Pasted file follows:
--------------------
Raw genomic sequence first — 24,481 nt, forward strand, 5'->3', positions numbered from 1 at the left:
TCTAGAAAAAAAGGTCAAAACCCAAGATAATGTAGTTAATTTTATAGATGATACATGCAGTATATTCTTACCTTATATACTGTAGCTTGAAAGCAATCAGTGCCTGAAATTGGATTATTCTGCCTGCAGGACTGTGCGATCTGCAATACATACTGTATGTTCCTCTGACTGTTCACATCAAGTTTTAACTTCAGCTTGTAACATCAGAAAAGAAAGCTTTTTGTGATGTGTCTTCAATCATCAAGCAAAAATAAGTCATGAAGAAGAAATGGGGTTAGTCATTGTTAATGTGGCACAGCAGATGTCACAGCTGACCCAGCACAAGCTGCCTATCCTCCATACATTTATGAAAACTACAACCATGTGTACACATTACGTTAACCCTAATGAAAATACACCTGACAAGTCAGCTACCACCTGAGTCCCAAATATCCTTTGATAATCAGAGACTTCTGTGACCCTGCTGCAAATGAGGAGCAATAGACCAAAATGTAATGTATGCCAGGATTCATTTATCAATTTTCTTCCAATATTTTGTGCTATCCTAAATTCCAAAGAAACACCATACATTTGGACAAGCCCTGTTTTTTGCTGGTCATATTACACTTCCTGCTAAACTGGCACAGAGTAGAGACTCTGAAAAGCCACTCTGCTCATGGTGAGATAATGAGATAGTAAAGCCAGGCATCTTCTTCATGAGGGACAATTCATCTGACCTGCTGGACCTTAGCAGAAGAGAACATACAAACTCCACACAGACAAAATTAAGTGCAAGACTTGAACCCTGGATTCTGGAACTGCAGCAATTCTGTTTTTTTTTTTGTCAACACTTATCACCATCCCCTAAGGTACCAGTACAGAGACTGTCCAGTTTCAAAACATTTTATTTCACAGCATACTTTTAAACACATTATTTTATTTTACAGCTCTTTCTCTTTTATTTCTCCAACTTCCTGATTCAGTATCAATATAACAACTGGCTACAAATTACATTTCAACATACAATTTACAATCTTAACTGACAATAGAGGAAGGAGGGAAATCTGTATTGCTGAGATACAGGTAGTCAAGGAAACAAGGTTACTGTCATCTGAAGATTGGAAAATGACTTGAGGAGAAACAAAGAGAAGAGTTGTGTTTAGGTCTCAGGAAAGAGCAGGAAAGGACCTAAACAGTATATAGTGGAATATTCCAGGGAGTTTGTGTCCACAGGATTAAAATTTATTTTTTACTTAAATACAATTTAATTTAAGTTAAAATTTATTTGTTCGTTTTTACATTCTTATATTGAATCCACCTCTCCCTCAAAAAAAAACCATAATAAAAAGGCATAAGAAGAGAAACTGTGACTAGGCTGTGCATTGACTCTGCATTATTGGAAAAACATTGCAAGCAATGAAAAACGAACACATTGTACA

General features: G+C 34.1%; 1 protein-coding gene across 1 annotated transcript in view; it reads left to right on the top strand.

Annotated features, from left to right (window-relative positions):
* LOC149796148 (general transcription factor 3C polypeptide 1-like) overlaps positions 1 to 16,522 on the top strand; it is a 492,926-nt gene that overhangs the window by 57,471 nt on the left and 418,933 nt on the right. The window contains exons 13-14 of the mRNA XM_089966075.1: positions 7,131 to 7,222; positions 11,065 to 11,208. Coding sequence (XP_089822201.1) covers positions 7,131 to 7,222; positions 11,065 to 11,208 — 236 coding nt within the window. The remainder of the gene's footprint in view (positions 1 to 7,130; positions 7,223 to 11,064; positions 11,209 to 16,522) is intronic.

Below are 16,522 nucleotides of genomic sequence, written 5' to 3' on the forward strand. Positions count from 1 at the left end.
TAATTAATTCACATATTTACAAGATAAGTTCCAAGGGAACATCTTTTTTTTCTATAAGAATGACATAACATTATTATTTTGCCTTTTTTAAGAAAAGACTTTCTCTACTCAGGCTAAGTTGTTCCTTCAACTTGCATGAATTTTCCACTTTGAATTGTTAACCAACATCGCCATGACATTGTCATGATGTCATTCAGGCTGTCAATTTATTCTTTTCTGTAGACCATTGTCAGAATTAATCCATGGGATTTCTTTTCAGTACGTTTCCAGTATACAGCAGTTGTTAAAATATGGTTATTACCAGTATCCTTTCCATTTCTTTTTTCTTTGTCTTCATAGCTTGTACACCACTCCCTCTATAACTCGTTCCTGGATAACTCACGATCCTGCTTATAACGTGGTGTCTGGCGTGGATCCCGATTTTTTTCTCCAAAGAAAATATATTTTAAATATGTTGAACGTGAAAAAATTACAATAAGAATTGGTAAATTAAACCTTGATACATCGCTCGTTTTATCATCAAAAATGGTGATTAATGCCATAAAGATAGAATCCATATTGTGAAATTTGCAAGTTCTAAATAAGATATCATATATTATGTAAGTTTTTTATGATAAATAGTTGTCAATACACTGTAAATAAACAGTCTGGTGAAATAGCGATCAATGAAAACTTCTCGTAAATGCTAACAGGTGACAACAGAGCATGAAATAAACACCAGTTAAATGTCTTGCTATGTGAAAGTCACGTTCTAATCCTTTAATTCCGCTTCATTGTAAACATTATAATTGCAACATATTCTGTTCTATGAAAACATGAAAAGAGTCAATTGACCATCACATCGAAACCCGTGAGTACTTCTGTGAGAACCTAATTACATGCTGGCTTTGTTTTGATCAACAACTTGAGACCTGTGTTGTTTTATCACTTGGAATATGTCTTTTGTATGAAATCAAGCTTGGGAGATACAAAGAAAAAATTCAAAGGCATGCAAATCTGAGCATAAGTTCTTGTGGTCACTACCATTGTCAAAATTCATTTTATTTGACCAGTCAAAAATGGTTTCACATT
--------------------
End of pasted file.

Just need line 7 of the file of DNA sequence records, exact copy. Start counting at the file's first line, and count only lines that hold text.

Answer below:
TAATTAATTCACATATTTACAAGATAAGTTCCAAGGGAACATCTTTTTTTTCTATAAGAATGACATAACATTATTATTTTGCCTTTTTTAAGAAAAGACTTTCTCTACTCAGGCTAAGTTGTTCCTTCAACTTGCATGAATTTTCCACTTTGAATTGTTAACCAACATCGCCATGACATTGTCATGATGTCATTCAGGCTGTCAATTTATTCTTTTCTGTAGACCATTGTCAGAATTAATCCATGGGATTTCTTTTCAGTACGTTTCCAGTATACAGCAGTTGTTAAAATATGGTTATTACCAGTATCCTTTCCATTTCTTTTTTCTTTGTCTTCATAGCTTGTACACCACTCCCTCTATAACTCGTTCCTGGATAACTCACGATCCTGCTTATAACGTGGTGTCTGGCGTGGATCCCGATTTTTTTCTCCAAAGAAAATATATTTTAAATATGTTGAACGTGAAAAAATTACAATAAGAATTGGTAAATTAAACCTTGATACATCGCTCGTTTTATCATCAAAAATGGTGATTAATGCCATAAAGATAGAATCCATATTGTGAAATTTGCAAGTTCTAAATAAGATATCATATATTATGTAAGTTTTTTATGATAAATAGTTGTCAATACACTGTAAATAAACAGTCTGGTGAAATAGCGATCAATGAAAACTTCTCGTAAATGCTAACAGGTGACAACAGAGCATGAAATAAACACCAGTTAAATGTCTTGCTATGTGAAAGTCACGTTCTAATCCTTTAATTCCGCTTCATTGTAAACATTATAATTGCAACATATTCTGTTCTATGAAAACATGAAAAGAGTCAATTGACCATCACATCGAAACCCGTGAGTACTTCTGTGAGAACCTAATTACATGCTGGCTTTGTTTTGATCAACAACTTGAGACCTGTGTTGTTTTATCACTTGGAATATGTCTTTTGTATGAAATCAAGCTTGGGAGATACAAAGAAAAAATTCAAAGGCATGCAAATCTGAGCATAAGTTCTTGTGGTCACTACCATTGTCAAAATTCATTTTATTTGACCAGTCAAAAATGGTTTCACATT